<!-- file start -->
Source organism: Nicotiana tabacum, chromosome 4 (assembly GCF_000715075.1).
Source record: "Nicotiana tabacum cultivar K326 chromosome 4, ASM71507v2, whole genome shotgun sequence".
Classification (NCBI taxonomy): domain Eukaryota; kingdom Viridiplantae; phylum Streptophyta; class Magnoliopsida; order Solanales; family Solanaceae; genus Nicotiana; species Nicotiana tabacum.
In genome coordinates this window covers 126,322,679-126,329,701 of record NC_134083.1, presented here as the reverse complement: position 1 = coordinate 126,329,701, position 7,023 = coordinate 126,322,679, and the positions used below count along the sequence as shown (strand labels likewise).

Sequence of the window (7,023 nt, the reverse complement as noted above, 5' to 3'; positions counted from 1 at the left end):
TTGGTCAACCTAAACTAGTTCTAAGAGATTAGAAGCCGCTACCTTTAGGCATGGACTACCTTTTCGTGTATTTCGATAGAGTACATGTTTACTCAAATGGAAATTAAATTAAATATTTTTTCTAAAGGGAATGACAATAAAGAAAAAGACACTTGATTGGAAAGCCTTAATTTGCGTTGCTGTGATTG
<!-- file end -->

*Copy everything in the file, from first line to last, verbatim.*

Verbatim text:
Source organism: Nicotiana tabacum, chromosome 4 (assembly GCF_000715075.1).
Source record: "Nicotiana tabacum cultivar K326 chromosome 4, ASM71507v2, whole genome shotgun sequence".
Classification (NCBI taxonomy): domain Eukaryota; kingdom Viridiplantae; phylum Streptophyta; class Magnoliopsida; order Solanales; family Solanaceae; genus Nicotiana; species Nicotiana tabacum.
In genome coordinates this window covers 126,322,679-126,329,701 of record NC_134083.1, presented here as the reverse complement: position 1 = coordinate 126,329,701, position 7,023 = coordinate 126,322,679, and the positions used below count along the sequence as shown (strand labels likewise).

Sequence of the window (7,023 nt, the reverse complement as noted above, 5' to 3'; positions counted from 1 at the left end):
TTGGTCAACCTAAACTAGTTCTAAGAGATTAGAAGCCGCTACCTTTAGGCATGGACTACCTTTTCGTGTATTTCGATAGAGTACATGTTTACTCAAATGGAAATTAAATTAAATATTTTTTCTAAAGGGAATGACAATAAAGAAAAAGACACTTGATTGGAAAGCCTTAATTTGCGTTGCTGTGATTG